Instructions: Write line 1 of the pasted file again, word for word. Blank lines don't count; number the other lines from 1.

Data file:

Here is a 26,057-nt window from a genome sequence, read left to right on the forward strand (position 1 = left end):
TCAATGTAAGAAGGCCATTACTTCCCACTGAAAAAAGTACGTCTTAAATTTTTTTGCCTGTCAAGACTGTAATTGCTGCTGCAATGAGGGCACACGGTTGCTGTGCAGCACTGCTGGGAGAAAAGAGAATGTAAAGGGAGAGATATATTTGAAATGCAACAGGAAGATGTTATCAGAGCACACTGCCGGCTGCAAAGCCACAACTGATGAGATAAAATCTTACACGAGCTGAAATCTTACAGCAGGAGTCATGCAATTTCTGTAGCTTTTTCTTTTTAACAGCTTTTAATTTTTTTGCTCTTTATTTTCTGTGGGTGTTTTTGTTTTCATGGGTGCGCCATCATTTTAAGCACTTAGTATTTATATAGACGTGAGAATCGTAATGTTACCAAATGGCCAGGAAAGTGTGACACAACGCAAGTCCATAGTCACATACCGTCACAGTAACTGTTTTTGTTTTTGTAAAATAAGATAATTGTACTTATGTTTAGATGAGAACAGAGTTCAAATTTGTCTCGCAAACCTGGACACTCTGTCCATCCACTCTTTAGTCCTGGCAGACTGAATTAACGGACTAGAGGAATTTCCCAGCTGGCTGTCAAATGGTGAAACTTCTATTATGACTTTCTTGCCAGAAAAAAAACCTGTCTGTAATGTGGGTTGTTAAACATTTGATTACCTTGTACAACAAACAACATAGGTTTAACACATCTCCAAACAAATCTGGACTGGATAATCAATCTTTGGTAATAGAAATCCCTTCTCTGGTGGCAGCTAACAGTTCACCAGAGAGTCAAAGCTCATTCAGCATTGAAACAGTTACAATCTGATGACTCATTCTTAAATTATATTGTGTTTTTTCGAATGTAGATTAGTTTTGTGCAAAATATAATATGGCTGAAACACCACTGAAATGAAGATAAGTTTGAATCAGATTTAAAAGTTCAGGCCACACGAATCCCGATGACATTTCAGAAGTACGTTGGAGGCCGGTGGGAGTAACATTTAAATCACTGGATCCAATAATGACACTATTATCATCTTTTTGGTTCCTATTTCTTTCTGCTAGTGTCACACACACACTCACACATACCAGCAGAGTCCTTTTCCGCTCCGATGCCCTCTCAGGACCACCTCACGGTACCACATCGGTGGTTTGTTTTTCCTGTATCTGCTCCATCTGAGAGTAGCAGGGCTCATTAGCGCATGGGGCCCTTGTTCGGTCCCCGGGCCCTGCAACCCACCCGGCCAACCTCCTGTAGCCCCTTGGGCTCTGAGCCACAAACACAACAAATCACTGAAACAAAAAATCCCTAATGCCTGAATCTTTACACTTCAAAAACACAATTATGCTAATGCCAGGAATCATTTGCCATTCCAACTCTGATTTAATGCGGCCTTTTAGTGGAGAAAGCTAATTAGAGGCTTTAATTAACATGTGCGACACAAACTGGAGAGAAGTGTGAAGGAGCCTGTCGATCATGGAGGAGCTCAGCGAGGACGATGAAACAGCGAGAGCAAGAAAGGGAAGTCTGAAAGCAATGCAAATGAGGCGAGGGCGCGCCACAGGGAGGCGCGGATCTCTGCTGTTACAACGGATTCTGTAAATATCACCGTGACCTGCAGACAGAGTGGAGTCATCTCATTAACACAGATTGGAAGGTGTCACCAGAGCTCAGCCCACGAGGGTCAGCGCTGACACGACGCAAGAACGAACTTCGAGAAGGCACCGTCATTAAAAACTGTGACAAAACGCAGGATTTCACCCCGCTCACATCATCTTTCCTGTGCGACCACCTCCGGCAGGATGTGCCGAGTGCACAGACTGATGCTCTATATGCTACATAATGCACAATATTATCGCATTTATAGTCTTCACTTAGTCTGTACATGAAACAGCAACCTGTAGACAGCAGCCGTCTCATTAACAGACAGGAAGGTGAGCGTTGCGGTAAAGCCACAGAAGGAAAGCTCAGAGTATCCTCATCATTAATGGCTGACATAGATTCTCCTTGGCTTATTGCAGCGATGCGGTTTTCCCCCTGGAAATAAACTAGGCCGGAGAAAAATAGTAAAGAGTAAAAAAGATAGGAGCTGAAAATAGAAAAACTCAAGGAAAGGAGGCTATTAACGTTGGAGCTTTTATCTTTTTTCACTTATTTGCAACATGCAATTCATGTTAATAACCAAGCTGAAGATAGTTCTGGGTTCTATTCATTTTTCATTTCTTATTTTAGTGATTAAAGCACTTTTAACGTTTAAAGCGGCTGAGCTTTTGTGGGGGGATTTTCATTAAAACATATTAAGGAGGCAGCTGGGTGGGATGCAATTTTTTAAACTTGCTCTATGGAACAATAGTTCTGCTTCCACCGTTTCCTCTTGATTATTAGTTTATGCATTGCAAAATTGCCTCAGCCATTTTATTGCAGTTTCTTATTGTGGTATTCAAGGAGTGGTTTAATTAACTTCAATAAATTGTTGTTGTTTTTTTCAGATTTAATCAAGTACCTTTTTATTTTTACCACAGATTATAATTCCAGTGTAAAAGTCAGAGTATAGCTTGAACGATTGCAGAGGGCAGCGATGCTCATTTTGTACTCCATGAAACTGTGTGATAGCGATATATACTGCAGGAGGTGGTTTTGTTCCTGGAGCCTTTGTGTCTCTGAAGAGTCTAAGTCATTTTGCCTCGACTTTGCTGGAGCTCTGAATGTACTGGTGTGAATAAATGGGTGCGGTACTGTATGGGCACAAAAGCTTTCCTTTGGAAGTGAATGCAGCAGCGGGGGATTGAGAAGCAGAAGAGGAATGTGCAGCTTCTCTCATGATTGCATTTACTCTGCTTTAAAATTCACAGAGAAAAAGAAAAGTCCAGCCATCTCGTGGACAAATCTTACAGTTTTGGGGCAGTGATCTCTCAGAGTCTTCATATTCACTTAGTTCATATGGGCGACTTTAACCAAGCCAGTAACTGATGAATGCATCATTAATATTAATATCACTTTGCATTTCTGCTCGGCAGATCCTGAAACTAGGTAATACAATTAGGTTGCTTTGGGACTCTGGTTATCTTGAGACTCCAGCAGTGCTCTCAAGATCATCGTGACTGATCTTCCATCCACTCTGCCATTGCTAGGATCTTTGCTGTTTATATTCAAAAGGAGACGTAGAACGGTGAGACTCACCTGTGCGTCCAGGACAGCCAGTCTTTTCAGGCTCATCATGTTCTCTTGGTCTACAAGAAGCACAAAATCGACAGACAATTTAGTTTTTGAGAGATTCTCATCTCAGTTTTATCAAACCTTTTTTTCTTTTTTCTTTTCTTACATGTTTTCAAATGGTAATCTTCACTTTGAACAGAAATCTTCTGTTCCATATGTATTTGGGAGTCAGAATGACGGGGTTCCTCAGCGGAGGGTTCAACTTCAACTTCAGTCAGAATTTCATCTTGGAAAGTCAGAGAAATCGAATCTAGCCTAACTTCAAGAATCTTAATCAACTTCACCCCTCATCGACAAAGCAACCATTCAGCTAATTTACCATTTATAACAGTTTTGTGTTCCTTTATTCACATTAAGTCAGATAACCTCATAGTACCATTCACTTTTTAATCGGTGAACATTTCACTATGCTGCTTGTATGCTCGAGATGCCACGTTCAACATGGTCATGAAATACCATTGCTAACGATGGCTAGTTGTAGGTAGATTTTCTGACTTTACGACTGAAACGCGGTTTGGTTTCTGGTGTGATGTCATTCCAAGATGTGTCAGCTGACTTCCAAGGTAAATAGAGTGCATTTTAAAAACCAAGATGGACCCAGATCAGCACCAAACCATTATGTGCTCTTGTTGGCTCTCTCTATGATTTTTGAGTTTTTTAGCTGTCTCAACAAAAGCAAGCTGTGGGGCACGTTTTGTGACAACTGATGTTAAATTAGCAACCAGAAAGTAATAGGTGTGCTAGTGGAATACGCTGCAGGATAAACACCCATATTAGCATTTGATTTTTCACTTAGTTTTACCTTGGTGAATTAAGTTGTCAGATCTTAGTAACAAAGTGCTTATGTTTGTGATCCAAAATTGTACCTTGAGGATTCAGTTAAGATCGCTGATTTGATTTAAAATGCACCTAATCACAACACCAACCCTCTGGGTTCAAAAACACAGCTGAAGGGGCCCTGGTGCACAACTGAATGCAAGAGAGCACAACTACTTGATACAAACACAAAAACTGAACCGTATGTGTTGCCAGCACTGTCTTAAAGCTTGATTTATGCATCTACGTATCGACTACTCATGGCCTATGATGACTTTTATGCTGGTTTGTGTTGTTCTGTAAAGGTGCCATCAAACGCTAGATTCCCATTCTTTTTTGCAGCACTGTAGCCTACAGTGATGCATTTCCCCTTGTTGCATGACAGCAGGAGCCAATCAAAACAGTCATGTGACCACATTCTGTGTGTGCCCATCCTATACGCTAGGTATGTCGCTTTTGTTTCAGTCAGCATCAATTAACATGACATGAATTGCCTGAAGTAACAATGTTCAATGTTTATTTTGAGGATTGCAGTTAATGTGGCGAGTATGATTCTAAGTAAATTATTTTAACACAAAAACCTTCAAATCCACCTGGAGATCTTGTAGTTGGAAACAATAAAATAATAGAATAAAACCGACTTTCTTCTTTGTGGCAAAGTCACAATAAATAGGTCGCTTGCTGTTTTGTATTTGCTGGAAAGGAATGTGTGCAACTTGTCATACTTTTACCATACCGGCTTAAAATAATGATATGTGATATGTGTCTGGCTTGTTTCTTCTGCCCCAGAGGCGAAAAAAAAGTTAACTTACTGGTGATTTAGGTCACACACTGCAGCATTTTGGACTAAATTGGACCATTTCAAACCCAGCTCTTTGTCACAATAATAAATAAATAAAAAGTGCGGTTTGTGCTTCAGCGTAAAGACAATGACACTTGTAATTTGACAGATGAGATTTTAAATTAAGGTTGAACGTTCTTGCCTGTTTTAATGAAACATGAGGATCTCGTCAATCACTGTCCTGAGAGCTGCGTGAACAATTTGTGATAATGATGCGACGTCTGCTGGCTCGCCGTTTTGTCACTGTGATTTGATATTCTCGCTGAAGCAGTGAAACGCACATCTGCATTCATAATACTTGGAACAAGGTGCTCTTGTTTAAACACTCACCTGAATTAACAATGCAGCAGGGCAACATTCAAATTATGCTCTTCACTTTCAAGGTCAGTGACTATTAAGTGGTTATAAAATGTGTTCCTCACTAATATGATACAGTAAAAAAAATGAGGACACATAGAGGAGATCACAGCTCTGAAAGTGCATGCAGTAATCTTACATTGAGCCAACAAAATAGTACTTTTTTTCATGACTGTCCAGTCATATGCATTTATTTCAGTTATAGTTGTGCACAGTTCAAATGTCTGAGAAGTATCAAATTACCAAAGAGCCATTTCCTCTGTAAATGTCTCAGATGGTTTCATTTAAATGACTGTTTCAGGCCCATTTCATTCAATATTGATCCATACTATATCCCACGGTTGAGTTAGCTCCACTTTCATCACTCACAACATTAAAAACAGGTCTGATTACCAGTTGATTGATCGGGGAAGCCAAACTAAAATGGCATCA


Here is a 26,057-nt window from a genome sequence, read left to right on the forward strand (position 1 = left end):